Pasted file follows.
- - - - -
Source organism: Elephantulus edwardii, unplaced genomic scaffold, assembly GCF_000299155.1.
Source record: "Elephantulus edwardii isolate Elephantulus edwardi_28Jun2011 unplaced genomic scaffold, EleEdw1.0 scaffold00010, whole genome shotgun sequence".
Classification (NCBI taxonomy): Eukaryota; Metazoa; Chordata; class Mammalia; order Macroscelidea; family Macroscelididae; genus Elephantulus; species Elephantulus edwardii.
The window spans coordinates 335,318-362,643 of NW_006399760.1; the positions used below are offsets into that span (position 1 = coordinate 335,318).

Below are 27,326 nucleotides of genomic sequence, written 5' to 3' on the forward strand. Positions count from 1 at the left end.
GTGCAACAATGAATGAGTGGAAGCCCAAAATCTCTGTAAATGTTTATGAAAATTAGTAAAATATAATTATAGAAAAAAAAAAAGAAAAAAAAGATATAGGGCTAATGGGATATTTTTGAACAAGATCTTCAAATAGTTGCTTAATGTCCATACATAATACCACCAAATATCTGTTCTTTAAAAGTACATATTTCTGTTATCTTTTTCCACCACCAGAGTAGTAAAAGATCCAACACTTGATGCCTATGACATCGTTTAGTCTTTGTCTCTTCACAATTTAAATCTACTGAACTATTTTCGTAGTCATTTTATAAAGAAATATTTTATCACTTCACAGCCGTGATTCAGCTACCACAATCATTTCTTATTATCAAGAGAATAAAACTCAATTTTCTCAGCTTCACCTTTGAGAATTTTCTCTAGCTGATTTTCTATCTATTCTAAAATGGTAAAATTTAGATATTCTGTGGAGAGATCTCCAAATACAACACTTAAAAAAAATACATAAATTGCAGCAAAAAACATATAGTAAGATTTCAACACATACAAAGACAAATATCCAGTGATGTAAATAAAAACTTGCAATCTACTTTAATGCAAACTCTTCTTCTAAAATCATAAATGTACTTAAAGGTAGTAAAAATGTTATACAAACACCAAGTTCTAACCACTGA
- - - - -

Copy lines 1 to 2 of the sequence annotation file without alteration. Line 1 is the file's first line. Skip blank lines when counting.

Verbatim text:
Source organism: Elephantulus edwardii, unplaced genomic scaffold, assembly GCF_000299155.1.
Source record: "Elephantulus edwardii isolate Elephantulus edwardi_28Jun2011 unplaced genomic scaffold, EleEdw1.0 scaffold00010, whole genome shotgun sequence".